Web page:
HarperOne has re-released nine of C.S. Lewis' classic works with all new covers, deckle-edged pages, and french flaps! The titles include The Abolition of Man, A Grief Observed, The Great Divorce, Mere Christianity, Miracles, The Screwtape Letters, The Problem of Pain, George MacDonald, The Weight of Glory. I will be reviewing two of these works today and feature others throughout the coming months on my blog. Without further ado, let's get to the reviews!
George MacDonald, I knew I had to read it. I wasn't really sure what to expect, but I was expecting a biography of sorts. Instead, it is a selection of 365 "pearls of wisdom" from MacDonald himself. In a way you could view it as a George MacDonald daily devotional. The book is well under 200 pages, so each quote is only a few lines to half a page at most. Thankfully there is an index which lists all the sources for each quote, so if you are so inclined to read the full work, you know exactly where to find it. This is a major plus. Here is one of the pearls, entitled "Spiritual Murder."
"It may be an infinitely less evil to murder a man than to refuse to forgive him. The former may be the act of a passion; the latter is the heart's choice. It is a spiritual murder, the worst, to hate, to brood over the feeling that excludes, that, in our microcosm, kills the image, the idea of the hated."
C.S. Lewis' preface provided a nice glimpse from an outsider and provided a biography recommendation on George MacDonald. Overall, this book is the perfect book to provide a glimpse of MacDonald and whet your appetite and encourage you to read more of his works. I read through this book very quickly, which you can do too, but with 365 readings, you can take about one minute a day and read through it in a year.
A Grief Observed was published in 1961, and I believe was the last book he published while he was alive, as he died in 1963. It is a collection of thoughts and reflections taken from his private notebooks, which were written during his grieving process over the death of his wife (Joy Davidman) in 1960. The Foreword was written by Madeline L'Engle, and the introduction was written by Joy's son and Lewis' step-son - Douglas Gresham. Gresham does a beautiful job of explaining the relationship between Lewis and Davidman and specifically recounting how they first met. This puts the relationship and the book in proper context. Gresham also points out that the key word in the title of this book is "A." He makes it well-known that this is Lewis' grief and not meant to be a universal experience of grief.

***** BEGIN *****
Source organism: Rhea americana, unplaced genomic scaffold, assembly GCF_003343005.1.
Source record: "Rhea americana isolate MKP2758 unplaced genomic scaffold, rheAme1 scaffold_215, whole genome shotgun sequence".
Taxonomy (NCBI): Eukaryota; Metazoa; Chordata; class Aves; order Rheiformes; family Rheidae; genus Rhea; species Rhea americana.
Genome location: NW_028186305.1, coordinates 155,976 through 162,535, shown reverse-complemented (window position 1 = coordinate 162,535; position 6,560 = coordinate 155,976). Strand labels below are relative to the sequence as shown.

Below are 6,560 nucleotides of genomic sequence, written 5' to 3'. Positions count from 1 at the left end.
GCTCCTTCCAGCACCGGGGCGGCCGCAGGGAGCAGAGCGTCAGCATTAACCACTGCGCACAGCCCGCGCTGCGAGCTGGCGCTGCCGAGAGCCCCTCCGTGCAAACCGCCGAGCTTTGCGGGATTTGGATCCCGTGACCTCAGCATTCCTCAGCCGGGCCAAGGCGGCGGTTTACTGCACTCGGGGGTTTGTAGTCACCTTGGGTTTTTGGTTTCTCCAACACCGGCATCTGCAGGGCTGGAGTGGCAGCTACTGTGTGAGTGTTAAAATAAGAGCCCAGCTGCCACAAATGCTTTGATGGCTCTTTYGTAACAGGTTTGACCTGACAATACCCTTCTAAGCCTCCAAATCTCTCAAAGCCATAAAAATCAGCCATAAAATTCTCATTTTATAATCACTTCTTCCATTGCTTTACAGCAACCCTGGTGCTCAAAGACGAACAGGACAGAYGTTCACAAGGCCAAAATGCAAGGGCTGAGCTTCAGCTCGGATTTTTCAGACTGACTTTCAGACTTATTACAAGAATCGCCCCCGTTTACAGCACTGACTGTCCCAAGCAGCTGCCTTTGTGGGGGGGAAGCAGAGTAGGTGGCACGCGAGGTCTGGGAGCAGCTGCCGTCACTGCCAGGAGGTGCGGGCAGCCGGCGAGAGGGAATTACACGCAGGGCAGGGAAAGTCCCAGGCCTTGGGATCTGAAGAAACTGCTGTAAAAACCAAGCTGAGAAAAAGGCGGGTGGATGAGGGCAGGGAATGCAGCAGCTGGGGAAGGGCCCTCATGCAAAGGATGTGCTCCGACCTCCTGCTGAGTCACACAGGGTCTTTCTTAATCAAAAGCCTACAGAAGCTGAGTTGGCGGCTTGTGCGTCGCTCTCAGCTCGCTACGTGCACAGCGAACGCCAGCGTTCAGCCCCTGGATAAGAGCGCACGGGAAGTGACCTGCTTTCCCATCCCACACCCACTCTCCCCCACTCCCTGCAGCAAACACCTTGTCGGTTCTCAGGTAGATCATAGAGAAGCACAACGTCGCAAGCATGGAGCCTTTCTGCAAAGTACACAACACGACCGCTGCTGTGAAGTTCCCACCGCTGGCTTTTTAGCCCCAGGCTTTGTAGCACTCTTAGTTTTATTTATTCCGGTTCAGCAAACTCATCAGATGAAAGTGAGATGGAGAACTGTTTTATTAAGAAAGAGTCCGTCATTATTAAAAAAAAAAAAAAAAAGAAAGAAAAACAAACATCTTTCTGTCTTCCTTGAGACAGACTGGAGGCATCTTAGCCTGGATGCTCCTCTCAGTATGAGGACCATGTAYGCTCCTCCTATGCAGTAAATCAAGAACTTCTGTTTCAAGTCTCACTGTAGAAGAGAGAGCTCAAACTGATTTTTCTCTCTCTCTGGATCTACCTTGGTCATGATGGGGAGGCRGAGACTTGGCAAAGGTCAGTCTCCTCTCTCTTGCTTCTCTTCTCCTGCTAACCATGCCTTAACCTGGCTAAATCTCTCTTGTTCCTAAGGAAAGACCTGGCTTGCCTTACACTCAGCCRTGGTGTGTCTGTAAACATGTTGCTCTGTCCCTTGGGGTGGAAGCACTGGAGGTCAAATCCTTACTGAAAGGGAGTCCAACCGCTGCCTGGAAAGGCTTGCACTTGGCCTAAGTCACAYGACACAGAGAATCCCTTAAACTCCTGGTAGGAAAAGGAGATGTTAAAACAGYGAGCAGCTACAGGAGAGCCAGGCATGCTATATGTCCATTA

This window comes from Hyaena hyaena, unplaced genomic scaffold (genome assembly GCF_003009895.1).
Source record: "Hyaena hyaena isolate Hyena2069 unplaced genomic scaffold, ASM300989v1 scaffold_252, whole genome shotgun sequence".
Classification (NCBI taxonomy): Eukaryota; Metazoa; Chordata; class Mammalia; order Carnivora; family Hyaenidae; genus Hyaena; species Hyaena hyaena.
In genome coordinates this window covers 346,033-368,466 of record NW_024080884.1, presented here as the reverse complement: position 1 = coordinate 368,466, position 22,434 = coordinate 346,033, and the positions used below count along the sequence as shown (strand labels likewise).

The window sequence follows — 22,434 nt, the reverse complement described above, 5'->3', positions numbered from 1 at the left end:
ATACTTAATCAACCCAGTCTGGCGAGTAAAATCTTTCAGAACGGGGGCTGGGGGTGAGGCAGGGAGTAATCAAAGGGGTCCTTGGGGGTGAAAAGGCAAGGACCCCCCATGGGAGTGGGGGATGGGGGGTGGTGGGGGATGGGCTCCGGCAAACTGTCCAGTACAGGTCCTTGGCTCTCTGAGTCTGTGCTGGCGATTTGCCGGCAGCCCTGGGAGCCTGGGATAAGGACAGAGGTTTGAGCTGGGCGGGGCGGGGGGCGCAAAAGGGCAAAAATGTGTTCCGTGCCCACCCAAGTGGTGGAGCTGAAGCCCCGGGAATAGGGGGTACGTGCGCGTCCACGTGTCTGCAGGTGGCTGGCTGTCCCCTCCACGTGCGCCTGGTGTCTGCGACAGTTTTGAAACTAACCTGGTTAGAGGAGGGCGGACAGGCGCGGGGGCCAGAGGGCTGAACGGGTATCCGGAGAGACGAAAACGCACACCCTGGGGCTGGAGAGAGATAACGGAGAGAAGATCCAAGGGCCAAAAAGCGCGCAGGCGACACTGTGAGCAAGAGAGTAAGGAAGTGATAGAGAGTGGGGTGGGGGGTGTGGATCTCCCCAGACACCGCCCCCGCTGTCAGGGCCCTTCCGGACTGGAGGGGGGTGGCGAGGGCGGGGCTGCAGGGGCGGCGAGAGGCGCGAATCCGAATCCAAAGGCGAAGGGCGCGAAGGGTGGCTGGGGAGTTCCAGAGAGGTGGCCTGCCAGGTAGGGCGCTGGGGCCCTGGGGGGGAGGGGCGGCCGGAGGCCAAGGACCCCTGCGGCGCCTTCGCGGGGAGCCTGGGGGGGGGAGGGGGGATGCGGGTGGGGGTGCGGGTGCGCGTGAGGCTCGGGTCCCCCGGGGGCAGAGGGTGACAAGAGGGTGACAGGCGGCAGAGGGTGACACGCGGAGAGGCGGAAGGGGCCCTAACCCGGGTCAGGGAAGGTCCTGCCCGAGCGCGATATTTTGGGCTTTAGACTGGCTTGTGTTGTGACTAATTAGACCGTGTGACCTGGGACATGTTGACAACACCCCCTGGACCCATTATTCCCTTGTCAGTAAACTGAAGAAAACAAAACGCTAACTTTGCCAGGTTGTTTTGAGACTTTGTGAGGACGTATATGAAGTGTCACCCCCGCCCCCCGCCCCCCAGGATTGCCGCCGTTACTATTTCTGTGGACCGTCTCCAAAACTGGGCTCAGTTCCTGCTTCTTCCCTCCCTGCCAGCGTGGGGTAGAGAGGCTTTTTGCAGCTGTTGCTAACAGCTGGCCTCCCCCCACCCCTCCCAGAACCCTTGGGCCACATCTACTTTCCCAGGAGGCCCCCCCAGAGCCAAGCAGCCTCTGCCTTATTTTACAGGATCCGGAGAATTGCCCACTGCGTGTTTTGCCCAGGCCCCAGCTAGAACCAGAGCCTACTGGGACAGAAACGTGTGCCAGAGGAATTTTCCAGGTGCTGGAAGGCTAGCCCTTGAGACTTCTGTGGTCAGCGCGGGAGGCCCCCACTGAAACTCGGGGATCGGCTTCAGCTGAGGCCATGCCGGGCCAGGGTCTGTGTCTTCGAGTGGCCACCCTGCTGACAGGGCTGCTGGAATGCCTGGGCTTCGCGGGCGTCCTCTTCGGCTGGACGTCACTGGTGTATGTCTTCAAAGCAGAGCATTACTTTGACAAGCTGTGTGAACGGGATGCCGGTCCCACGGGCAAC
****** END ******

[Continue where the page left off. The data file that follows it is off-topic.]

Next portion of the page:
We see a wide range of emotions in this work. There is sadness, anger, confusion, There are a lot of questions and not a lot of answers. At times, it feels very raw, which is not unexpected. He directs most of his anger at God, and you can tell that this loss was a real test of his faith. This was easily the most difficult Lewis work I have read, not for its depth of knowledge, but for its depth of emotion. If you know someone who has experienced the loss of a loved one, then I would recommend this work to them. Their grief won't be exactly the same as Lewis', as no two people's grief ever is, but it will give them a sense of knowing that others went through it and probably asked some of the same questions they did.
These books were provided to me for free by HarperOne in exchange for honest reviews. If you found these reviews helpful, please click here and/or here and hit Yes!